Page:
Dear Marissa: follow the money

Soon after learning to code in HTML around 1997–1998, I created a website to promote my “web development” services. Eager to drive some traffic to it, I went to the Yahoo! Directory and added it to a number of categories, hoping to get some views. Almost overnight, I got hundreds of hits and a few people even emailed me (on my yahoo email address, no less). Yahoo! was the centre of the internet.

15 years later, most of the company’s market cap is placed on its Asian assets. Yahoo! is currently valued at roughly $40BN. They have ~$35BN in assets (Alibaba, Yahoo Japan, cash) and ~$5BN in annual revenue. So the markets are valuing Yahoo!’s core business at 1x revenue. That’s not a great market position to be in, and there are a few reasons for it:

1. The core business, selling display ads across the Yahoo! portfolio, is shrinking, down 7% in Q2 2014 compared to the same period of 2013.

2. The search business is stagnating, with only 6% growth year on year. Even worse, most of the growth is due to an increased price per click (which isn’t sustainable in a world dominated by Google).

3. Despite all of all the acquisitions they’ve done over the past year, mobile is still not showing significant results. It’s not even big enough to become a separate revenue line item, so it’s bundled together with the $219m in revenue from “other” sources Yahoo! reported in Q2 2014.

I think Mrs. Mayer’s efforts haven’t made a bigger impact because she’s been trying to compete in the wrong markets  –  search & mobile. Search, she should very well know, is dominated by Google and there’s no way anyone in the space can compete with them on that. Mobile, as she’s recently discovered, is dominated by Facebook, who’ve done an impeccable job in becoming a mobile-first company. It’s hard competing with these two companies due to the sheer amounts of data they have in order to help advertisers make the most of their budgets.

What Yahoo! does have, though, is a very popular destination portfolio. Unfortunately, it doesn’t seem to be helping with the top line, as their display revenue is decreasing. That’s mostly because the display advertising markets have become very efficient (hence, advertisers are paying less to achieve their goals).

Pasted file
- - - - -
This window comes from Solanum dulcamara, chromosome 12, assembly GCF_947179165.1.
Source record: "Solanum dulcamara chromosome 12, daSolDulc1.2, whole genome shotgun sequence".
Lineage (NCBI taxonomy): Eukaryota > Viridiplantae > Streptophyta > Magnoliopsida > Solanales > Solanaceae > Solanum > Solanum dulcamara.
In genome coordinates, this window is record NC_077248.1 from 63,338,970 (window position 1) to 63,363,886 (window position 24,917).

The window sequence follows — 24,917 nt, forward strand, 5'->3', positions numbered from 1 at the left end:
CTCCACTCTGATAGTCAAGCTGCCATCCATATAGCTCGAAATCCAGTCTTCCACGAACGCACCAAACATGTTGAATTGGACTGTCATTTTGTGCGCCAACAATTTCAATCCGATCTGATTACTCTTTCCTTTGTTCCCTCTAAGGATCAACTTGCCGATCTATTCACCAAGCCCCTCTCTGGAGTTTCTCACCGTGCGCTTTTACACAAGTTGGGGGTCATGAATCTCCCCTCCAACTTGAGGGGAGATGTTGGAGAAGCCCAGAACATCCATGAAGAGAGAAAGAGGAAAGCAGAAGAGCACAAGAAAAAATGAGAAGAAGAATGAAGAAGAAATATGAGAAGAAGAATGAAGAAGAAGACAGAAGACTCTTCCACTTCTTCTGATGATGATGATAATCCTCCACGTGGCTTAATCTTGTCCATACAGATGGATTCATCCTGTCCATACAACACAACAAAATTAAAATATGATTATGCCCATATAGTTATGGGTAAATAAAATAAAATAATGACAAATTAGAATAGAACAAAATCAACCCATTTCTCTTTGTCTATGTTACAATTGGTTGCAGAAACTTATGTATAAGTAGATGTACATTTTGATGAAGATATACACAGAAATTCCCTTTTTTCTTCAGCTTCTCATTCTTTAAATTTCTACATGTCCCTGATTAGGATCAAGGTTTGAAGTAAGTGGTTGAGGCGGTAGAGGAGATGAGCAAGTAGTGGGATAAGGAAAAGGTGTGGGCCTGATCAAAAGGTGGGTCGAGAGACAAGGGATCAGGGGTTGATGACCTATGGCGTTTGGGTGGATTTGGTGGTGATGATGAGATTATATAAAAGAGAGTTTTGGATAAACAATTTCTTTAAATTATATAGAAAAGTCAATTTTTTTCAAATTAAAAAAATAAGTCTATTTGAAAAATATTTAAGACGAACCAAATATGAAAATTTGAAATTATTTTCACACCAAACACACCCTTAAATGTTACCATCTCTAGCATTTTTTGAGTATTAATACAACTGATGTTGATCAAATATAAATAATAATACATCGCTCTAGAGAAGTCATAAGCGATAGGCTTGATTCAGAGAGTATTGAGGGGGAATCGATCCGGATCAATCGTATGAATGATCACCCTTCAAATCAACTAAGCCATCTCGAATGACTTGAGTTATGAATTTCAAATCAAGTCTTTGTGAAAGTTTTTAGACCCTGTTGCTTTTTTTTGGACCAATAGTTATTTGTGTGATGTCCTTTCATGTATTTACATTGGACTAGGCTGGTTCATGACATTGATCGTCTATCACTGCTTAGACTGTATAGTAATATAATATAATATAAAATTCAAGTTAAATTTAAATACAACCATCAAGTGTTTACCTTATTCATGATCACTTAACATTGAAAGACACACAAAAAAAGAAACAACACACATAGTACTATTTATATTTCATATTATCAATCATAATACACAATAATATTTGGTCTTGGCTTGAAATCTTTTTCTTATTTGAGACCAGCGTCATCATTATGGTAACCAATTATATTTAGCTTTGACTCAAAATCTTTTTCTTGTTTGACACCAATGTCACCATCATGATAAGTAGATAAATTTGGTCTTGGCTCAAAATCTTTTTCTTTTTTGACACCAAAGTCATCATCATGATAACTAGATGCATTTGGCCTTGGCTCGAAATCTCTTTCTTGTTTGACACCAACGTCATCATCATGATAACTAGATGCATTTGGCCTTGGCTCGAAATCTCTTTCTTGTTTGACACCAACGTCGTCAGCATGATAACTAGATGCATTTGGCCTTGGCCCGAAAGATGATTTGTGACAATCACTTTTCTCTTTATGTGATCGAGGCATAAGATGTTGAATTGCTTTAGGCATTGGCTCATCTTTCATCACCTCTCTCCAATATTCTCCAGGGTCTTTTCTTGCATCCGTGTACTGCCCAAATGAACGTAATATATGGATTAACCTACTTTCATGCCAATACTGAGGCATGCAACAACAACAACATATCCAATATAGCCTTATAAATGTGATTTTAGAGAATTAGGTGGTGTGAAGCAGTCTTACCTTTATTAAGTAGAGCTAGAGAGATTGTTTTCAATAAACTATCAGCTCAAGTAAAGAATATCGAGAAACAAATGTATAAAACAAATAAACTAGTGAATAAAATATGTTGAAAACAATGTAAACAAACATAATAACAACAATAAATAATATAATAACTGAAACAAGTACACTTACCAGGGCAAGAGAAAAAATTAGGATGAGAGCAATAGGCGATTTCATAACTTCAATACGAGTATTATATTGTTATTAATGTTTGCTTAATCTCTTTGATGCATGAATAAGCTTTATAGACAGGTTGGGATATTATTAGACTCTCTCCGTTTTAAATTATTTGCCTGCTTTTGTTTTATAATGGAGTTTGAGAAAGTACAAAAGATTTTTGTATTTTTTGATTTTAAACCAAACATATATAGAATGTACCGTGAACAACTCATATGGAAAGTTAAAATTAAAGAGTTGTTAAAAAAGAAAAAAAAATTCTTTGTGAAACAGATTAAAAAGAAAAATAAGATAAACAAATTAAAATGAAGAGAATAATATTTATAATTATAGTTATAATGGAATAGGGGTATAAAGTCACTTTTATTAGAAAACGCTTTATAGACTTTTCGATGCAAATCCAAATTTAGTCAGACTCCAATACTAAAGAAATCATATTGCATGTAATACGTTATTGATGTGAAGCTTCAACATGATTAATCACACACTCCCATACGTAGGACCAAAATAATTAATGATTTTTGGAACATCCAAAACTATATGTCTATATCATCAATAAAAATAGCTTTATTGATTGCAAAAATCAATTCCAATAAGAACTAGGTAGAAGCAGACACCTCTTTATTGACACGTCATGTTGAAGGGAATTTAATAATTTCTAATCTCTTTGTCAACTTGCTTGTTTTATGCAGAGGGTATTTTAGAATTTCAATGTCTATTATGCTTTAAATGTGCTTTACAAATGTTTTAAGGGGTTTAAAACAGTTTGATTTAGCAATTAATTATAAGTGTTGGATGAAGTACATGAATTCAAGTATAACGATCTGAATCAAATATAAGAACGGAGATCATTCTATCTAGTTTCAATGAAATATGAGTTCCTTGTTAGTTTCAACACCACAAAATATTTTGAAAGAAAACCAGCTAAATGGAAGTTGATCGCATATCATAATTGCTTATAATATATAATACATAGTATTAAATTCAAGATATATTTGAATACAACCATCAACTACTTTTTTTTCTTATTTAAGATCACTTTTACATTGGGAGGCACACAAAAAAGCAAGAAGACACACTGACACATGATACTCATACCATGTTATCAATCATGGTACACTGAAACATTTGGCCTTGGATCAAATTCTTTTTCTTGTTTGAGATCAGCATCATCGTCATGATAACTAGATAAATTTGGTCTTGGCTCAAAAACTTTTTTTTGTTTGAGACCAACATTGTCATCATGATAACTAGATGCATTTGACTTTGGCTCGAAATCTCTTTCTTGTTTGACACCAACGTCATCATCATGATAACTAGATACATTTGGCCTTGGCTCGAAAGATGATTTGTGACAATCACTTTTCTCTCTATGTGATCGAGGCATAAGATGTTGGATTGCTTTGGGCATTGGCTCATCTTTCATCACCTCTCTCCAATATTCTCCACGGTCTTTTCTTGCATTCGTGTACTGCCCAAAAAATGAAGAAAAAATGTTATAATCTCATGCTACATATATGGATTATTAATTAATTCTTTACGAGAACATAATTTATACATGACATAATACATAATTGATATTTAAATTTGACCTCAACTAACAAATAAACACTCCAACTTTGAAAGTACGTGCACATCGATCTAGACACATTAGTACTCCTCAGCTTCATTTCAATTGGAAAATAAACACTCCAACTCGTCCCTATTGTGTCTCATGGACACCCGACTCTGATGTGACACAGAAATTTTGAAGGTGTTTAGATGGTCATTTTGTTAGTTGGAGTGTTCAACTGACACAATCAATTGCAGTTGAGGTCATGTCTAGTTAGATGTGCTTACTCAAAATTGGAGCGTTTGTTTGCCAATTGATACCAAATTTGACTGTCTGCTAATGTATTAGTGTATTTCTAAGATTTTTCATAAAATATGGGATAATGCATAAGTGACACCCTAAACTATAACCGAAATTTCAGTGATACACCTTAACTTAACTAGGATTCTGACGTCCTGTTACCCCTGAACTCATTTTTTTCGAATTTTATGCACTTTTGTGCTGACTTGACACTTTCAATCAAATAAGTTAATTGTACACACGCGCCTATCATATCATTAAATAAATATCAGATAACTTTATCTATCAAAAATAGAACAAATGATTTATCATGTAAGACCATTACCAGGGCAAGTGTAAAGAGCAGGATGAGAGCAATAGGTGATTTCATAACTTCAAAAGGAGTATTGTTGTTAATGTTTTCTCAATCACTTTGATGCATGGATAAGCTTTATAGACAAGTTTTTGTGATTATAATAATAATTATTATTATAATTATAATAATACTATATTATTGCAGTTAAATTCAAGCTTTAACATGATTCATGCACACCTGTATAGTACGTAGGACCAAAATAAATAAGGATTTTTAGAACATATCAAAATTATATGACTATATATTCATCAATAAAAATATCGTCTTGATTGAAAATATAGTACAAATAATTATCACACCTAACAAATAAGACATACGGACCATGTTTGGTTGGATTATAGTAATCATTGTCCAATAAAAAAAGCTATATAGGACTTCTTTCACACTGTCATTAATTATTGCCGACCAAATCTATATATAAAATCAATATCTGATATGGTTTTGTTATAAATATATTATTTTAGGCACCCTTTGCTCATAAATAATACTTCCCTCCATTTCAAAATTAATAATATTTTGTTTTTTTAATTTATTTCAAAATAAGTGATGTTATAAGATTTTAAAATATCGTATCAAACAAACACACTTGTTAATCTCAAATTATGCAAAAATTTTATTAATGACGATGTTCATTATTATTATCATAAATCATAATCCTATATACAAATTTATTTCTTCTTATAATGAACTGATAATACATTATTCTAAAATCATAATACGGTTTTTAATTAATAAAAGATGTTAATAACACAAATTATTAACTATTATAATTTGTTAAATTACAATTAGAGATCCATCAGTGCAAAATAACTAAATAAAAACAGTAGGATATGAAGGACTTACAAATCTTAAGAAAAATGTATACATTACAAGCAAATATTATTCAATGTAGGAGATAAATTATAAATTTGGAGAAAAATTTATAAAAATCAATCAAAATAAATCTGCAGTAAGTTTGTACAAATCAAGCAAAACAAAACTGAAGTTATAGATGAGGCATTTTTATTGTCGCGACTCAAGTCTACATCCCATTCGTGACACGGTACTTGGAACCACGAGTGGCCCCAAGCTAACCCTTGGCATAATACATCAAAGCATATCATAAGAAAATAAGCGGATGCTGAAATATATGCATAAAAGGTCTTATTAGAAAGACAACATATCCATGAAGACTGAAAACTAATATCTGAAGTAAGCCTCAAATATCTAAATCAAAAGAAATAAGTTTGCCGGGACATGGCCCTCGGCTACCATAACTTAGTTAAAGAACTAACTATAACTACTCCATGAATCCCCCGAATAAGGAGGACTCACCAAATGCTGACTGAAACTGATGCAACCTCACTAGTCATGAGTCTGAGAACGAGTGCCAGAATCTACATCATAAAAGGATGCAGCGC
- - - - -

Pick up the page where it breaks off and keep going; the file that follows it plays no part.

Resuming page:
So search, mobile and display are a hard for Yahoo! to compete in. What’s left is video, so let’s look at that for a moment and pretend we’re Marissa Mayer:

1. Premium content is owned by broadcasters, the long tail by YouTube. If you look to the middle of the market (decent quality of content, lots of scale), there are a few companies doing very well (TubeMogul, BrightRoll, who don’t actually own content but have done a stellar job to bundle together good quality inventory). Yahoo! could acquire any of these companies for a decent amount of money ($1BN — $2BN).

2. Digital video advertising is growing at 30% / year, estimated to exceed $10BN globally next year. CPMs are high, and they’ll stay like that for the foreseeable future due to the scarcity in quality video inventory.

3. Over the next 10 years, linear TV budgets will start shifting into digital, so there will be tens of billions of advertising dollars that Yahoo! could pick up if they were relevant in the space. This would set the company up nicely for the future, which would make the public markets put a higher value on the company’s core business.

I’m sure Mrs. Mayer has plenty of smart advisors to help her make decisions, but if I were her I would spend $2bn on buying BrightRoll, which will instantly add $500M of video revenue to the top line. I’d spend another $1bn on buying the market leaders in critical areas related to video (creation, delivery & streaming, ad formats, programmatic). And then, after becoming reasonably relevant in video through M&A (12–18 months), I’d merge with AOL or Hulu and use my financial muscle (read: Alibaba assets) to create original content and compete head to head with Netflix.

Sadly though, this strategy won’t fly with a Silicon Valley type like Marissa, because it’s a very un-Silicon Valley thing to do: follow the money, not the users.

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